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Nabeel Agha Riza MRIA: Inventor

07 June 2023

Professor Riza’s research and invention activities are driven by free thought. He believes that being a teacher is a privilege; that great scientific research and teaching go hand-in-hand and can empower each other and the next generation of thought leaders vital to society.

Nabeel Agha Riza is Chair Professor of Electrical and Electronic Engineering and former head of the School of Engineering at University College Cork.

I am an inventor by nature and utilise my life experiences and creative ability to solve pressing challenges and to impact society positively. The study of light is my passion, and I have been privileged to produce inventions that are helping society globally. My scalable digital micromirror device-based optical signal equalisers and routers are used in the optical-fibre based internet infrastructure. My free-space fibre–fibre light coupling models and optical beamforming techniques have been used to design and deploy low-loss optical components, including the very large port count datacentre optical circuit switches that route high-data-rate optical signals for internet traffic around the globe.

Over a 34-year career, I have encountered challenges in a variety of settings: as an applied scientist for the General Electric Corporate Research and Development Center in the US; launching and operating my US start-up company Nuonics; dealing with academic administrative and management issues in 2011 during the Irish economic crisis as head of the Department of Electrical and Electronic Engineering, and later as head of the School of Engineering, at UCC. In all these challenging settings, I engaged the problem-solving skills I learned as a globally trained and travelled engineer, to produce the best results for the mission at hand.

I believe good engineers can solve any problem, using their foundational scientific knowledge and logical thinking combined with real-life experiences. I received my scientific doctoral training, focusing on physics and mathematics within an engineering context, at the California Institute of Technology (Caltech), where I was fortunate to be taught by great scholars with personality: the late physicist and Nobel laureate Professor Richard Feynman, the late electromagnetics world expert Professor Charles Papas, and NASA Jet Propulsion Lab chief scientist and data communications expert, the late Professor Edward Posner. They taught me that teaching is like theatre: you need to deliver your message with wit and humour, using audience interaction, creating an enjoyable environment, even when the content can be scientifically challenging and appear boring. When I became a professor in 1995, I adopted this interactive teaching style, so that my students too could enjoy learning what are otherwise generally considered dull subjects—electromagnetics, radio frequency transmission lines and optics, all underpinned by rigorous mathematics and physics.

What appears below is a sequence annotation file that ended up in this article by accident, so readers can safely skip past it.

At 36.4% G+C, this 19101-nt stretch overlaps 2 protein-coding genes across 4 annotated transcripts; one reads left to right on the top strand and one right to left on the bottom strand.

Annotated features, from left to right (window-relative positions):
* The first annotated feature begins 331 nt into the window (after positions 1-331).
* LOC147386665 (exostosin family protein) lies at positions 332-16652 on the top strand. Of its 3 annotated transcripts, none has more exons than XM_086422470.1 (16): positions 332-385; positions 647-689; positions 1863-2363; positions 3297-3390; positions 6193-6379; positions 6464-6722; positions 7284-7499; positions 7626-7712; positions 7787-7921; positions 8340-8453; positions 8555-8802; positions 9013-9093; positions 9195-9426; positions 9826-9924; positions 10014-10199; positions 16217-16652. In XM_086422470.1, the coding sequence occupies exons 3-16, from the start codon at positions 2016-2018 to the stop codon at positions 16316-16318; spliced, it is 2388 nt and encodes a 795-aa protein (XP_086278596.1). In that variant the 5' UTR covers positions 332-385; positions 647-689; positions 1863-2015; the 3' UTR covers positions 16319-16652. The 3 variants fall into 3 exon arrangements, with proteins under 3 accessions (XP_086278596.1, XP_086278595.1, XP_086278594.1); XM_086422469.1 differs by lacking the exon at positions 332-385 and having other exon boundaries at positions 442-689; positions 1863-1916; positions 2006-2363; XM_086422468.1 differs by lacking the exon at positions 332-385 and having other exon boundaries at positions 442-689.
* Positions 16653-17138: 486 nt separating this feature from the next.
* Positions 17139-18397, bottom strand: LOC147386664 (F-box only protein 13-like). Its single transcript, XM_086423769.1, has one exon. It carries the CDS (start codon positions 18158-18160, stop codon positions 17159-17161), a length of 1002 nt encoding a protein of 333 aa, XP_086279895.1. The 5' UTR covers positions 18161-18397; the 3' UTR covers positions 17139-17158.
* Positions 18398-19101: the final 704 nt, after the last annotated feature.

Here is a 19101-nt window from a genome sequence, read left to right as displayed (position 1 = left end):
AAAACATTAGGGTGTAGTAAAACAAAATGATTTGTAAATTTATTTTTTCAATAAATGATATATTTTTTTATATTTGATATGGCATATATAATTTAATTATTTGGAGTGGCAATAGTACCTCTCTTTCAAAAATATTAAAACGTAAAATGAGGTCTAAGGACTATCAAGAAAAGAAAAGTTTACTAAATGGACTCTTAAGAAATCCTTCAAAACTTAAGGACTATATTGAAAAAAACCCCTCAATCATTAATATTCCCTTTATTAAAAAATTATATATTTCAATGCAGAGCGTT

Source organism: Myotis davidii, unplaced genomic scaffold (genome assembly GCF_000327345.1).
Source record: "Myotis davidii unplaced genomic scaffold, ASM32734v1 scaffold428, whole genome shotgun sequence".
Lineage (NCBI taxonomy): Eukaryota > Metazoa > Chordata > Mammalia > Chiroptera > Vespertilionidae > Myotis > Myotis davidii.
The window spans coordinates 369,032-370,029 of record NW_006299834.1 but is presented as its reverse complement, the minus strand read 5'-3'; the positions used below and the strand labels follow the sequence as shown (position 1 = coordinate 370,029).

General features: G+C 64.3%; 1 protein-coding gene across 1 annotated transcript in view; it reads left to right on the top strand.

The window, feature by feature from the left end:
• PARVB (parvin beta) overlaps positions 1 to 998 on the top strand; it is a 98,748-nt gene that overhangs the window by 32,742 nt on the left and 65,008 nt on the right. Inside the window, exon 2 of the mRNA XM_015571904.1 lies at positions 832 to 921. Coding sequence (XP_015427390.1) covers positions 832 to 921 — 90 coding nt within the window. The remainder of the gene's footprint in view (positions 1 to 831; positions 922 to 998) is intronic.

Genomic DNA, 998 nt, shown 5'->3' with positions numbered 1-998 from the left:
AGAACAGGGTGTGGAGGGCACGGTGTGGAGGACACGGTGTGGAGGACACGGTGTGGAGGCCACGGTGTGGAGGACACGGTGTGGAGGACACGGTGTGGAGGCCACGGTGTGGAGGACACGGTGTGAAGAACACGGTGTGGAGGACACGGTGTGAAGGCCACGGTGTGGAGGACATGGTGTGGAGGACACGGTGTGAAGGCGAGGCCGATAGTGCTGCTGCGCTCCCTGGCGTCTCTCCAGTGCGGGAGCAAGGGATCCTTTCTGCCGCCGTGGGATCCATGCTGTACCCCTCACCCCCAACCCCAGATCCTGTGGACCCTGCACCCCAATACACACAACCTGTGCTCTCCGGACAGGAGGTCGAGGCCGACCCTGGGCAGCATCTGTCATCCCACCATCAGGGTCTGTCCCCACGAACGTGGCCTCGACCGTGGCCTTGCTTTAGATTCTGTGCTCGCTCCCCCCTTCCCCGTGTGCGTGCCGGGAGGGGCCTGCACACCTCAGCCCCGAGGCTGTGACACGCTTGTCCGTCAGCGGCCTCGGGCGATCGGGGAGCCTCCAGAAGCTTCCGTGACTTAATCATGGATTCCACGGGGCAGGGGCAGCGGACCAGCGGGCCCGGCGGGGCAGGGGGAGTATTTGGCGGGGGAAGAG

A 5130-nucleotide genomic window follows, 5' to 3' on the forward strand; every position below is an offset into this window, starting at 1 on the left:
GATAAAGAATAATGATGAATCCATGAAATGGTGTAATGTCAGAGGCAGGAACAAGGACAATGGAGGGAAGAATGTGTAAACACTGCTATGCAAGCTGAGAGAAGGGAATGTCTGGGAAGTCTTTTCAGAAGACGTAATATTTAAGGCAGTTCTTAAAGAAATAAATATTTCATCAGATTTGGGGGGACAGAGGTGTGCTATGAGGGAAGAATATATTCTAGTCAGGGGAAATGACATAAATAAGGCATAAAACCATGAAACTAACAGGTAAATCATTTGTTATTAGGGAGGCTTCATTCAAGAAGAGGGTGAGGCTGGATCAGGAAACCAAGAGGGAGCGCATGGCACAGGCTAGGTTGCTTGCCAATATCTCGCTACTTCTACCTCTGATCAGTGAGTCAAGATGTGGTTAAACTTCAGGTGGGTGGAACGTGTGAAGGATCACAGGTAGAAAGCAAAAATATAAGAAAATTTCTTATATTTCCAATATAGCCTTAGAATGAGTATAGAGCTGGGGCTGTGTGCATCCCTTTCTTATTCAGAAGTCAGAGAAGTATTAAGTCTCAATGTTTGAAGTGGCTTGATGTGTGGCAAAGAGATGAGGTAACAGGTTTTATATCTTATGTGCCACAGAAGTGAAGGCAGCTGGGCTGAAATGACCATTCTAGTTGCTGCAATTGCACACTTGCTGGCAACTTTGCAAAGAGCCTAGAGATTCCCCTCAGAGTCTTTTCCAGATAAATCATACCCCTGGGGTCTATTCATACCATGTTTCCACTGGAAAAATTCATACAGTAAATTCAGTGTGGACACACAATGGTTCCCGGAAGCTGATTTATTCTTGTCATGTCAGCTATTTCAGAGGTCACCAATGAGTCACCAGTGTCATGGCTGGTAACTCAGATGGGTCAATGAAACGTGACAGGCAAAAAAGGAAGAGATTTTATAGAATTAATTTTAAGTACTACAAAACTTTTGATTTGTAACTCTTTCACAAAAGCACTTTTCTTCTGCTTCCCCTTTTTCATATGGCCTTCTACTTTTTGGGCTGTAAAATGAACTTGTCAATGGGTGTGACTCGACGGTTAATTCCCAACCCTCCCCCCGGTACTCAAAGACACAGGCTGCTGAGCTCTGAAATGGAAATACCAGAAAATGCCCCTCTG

Being a teacher is a privilege; one can empower the future generation of thought leaders vital to society. A teacher who is also a research scholar of highest standards can serve as a role model for the younger generation, showing that great scientific research and teaching go hand-in-hand and can empower each other. With this as my motivation, between 2011 and 2013 I wrote a textbook to teach the art of photonic design for creating optical systems to manipulate signals found in the modern world. The book (Photonic signals and systems: an introduction, McGraw Hill, 2013) was intended first to provide the rigorous foundations of photonics in the simplest way possible, and then to use these foundations to create visually pleasing yet powerful inventions to solve pressing problems in the fields of data communications, medical imaging and energy and aerospace systems sensors. The book relies on many of my optical inventions. When the Covid-19 pandemic and lock-down hit Ireland, I started to provide free, downloadable copies of my book and teaching materials to help students world-wide.

Free thought drives my research and innovation activities. It is my desire that my research career in optics-based engineering science can impact people physically far from me as well as those close to me, so that they too can ‘see the light’ and make a better life for themselves and others around them. One never knows, perhaps some of the next generation of engineers will have ’fun’ inventing with light, as I have throughout my lifetime, so that the future can indeed be brighter!

My career story, along with details of my research, teaching, honours, patents and international publications, and free, downloadable materials, videos and more, are available at

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